Toxicology of George's Marvellous Medicine

Just how bad for you is the famous medicine from Roald Dahl's book?...
22 December 2020

Interview with 

Graham Johnson, University of Nottingham

PURPLE-POISON

A bottle marked with a skull and crossbones, and the word poison, containing a dark purple liquid

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In Roald Dahl’s famous book “George’s Marvellous Medicine”, a young boy called George decides to make his grandma less cranky and horrible by replacing her usual medicine with his own invention. His improvised concoction uses items from all over his house, from shampoo and toothpaste, to floor polish, engine oil and antifreeze. When his gran drinks it, she grows as tall as the house, a result that real-world paediatric doctors Graham Johnson and Patrick Davies decided needed checking. And so, helped by their own kids, they’ve analysed George’s recipe, as Graham explained to Phil Sansom…

Graham - He wasn't quite as scientific as we would have liked him to have been. He didn't write it down. And that means he comes a bit unstuck when grandma becomes really invigorated and grows enormous. And his father is really excited by that because he thinks, "Oh, wow, we can make a lot of money out of this." And because he hasn't been systematic and noted everything down, medicines two, three, and four have very, very different effects.

Phil - Right. Obviously we frown on that kind of process, not scientific. So what's the right way to do it? What did you do?

Graham - We employed five very junior researchers.

Phil - How junior?

Graham - Well, the youngest was seven and didn't have his school pen license at the time. They worked in three different groups, and they went through the book, writing down every single ingredient. Then we compared those groups. So there's three independent groups that they were in. We made sure that all their results were the same, which they were, and went to the national poisons information service website called TOXBASE, and looked up all the different ingredients, and what possible toxic effects that they would give.

Phil - All sounds very rigorous, all sounds very above board.

Graham - I'd like to think so.

Phil - What did you find?

Graham - Uh.

Phil - You're making noises that make it sound not good!

Graham - There was quite a lot to find. So, basically grandma would not have been very well at all. Actually some of Roald Dahl's descriptions were really accurate. So she talks about how her stomach's on fire. There are lots of ingredients that might cause indigestion, or nausea, and vomiting, and gastric ulcers, and things, sheep dip in there, and shoe polish. She starts to swell and there were a few ingredients in there that might cause some foaming in particular in there, in that things like the shampoo. Then there's, she has this sudden sharp twist and jerk and flips herself out of the chair. There were several ingredients that would cause convulsions. But from there, she starts to grow, and she becomes invigorated, and she bursts through the roof of the house. That's not really what would have happened, unfortunately. There are several ingredients in there that would make her very sleepy. In addition to the convulsions, she might have stopped breathing, developed kidney failure. There were several ingredients that would cause vomiting. And then these erosions in her oesophagus, and maybe through to her aorta and all sorts, you'd have been in a right mess.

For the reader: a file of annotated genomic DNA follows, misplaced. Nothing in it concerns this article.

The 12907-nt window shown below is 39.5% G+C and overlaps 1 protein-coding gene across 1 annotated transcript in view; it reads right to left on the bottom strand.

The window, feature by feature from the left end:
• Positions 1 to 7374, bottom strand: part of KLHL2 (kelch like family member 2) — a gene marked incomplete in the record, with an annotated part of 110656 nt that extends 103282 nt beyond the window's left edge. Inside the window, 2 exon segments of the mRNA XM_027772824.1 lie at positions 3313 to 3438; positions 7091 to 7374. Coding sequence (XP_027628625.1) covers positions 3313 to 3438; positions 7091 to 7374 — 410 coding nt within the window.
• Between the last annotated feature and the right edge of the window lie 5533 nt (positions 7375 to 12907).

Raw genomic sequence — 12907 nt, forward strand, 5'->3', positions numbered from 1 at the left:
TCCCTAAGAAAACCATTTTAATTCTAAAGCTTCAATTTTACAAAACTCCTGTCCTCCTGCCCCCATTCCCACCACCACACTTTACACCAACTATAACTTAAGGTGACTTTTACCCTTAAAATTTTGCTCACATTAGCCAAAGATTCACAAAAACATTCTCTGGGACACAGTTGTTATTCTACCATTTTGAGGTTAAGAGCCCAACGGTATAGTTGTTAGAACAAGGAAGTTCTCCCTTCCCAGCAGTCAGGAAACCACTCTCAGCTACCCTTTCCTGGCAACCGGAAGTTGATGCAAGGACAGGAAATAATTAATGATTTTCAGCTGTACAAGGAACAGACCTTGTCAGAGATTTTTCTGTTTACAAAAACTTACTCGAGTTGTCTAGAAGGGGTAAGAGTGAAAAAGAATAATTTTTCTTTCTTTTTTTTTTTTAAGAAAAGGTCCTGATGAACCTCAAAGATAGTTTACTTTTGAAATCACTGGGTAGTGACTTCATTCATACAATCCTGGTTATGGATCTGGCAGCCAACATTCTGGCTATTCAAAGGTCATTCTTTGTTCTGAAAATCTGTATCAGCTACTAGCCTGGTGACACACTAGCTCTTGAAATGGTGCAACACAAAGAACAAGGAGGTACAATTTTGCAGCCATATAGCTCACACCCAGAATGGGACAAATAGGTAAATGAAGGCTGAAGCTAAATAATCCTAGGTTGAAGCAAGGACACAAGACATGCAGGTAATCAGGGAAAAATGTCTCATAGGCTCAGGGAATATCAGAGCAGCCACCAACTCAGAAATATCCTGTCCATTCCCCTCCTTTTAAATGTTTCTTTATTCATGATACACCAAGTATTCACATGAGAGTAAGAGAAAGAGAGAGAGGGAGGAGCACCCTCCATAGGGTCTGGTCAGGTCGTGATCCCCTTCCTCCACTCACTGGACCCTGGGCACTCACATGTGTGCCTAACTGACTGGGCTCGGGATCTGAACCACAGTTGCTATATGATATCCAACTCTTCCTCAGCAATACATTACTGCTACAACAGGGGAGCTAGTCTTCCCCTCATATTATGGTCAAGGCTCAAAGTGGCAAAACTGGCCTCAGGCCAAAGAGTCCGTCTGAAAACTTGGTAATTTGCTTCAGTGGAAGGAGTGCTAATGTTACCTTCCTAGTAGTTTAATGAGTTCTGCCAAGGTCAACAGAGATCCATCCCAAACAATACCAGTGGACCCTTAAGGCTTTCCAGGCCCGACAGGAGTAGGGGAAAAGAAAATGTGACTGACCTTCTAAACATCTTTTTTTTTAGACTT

Phil - This is not looking good for grandma.

Graham - Not at all.

Phil - What do you predict would have happened to her?

Graham - It is highly unlikely that she would have survived such a toxicological insult.

Phil - It's interesting. Because it's very different from the results reported in the book.

Graham - It is.

Phil - I'm just wondering maybe, are there some interactions maybe that you don't have in your database, something like that, that make a person become giant?

Graham - Yeah, that's possible. I mean, we weren't able to reproduce the singing and the chanting, and obviously we are just extrapolating from known results, and we haven't recreated making this medicine.

Phil - It's not really a way around that is there?

Graham - Not so much. No.

Phil - If I want to tinker with the recipe myself, what do I have to do? Do I have to go through the rigmarole of what you did, and go through the database or do I have to make one or what?

Graham - Well, we've tried to make this easier for you, or the BMJ have. So if you go to the bmj.com and look for George's Marvellous Medicine and our paper is there, they have made a simulator so that you can mix all the different ingredients from around the house, and see how poorly that they would make you. And there are some little Easter eggs in there as well, that are not on the achievements board. So please go and have a look at that and have a play.

Phil - If I unlock any of those Easter eggs, do I become an honorary marvellous medical doctor?

Graham - Absolutely. I would be delighted if you tweeted both me and Patrick Davies, if you managed to unlock one of the three Easter eggs, you'll know that you've found one because I'll give you a little clue, a chicken appears, a certain chicken. So please tweet me if you managed to find out one of those.

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